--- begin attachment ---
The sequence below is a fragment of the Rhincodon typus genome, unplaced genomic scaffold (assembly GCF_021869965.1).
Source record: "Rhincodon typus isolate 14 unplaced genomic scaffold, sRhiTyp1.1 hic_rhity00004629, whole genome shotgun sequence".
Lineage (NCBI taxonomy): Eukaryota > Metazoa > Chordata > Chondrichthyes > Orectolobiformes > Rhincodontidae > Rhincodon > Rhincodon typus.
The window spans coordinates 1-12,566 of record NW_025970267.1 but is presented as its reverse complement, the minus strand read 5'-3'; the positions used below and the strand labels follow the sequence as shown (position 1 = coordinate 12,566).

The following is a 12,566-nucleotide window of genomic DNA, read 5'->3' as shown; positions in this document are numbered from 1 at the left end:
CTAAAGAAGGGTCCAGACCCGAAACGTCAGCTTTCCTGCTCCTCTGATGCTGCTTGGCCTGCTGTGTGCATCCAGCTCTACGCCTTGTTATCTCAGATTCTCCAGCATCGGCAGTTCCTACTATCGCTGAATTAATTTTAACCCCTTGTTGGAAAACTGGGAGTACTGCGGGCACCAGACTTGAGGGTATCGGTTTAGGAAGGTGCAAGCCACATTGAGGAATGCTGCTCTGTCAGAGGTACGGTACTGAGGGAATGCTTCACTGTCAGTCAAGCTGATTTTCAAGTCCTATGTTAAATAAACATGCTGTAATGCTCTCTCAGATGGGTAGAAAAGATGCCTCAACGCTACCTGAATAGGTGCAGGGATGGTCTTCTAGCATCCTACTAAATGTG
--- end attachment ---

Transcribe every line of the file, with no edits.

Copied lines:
The sequence below is a fragment of the Rhincodon typus genome, unplaced genomic scaffold (assembly GCF_021869965.1).
Source record: "Rhincodon typus isolate 14 unplaced genomic scaffold, sRhiTyp1.1 hic_rhity00004629, whole genome shotgun sequence".
Lineage (NCBI taxonomy): Eukaryota > Metazoa > Chordata > Chondrichthyes > Orectolobiformes > Rhincodontidae > Rhincodon > Rhincodon typus.
The window spans coordinates 1-12,566 of record NW_025970267.1 but is presented as its reverse complement, the minus strand read 5'-3'; the positions used below and the strand labels follow the sequence as shown (position 1 = coordinate 12,566).

The following is a 12,566-nucleotide window of genomic DNA, read 5'->3' as shown; positions in this document are numbered from 1 at the left end:
CTAAAGAAGGGTCCAGACCCGAAACGTCAGCTTTCCTGCTCCTCTGATGCTGCTTGGCCTGCTGTGTGCATCCAGCTCTACGCCTTGTTATCTCAGATTCTCCAGCATCGGCAGTTCCTACTATCGCTGAATTAATTTTAACCCCTTGTTGGAAAACTGGGAGTACTGCGGGCACCAGACTTGAGGGTATCGGTTTAGGAAGGTGCAAGCCACATTGAGGAATGCTGCTCTGTCAGAGGTACGGTACTGAGGGAATGCTTCACTGTCAGTCAAGCTGATTTTCAAGTCCTATGTTAAATAAACATGCTGTAATGCTCTCTCAGATGGGTAGAAAAGATGCCTCAACGCTACCTGAATAGGTGCAGGGATGGTCTTCTAGCATCCTACTAAATGTG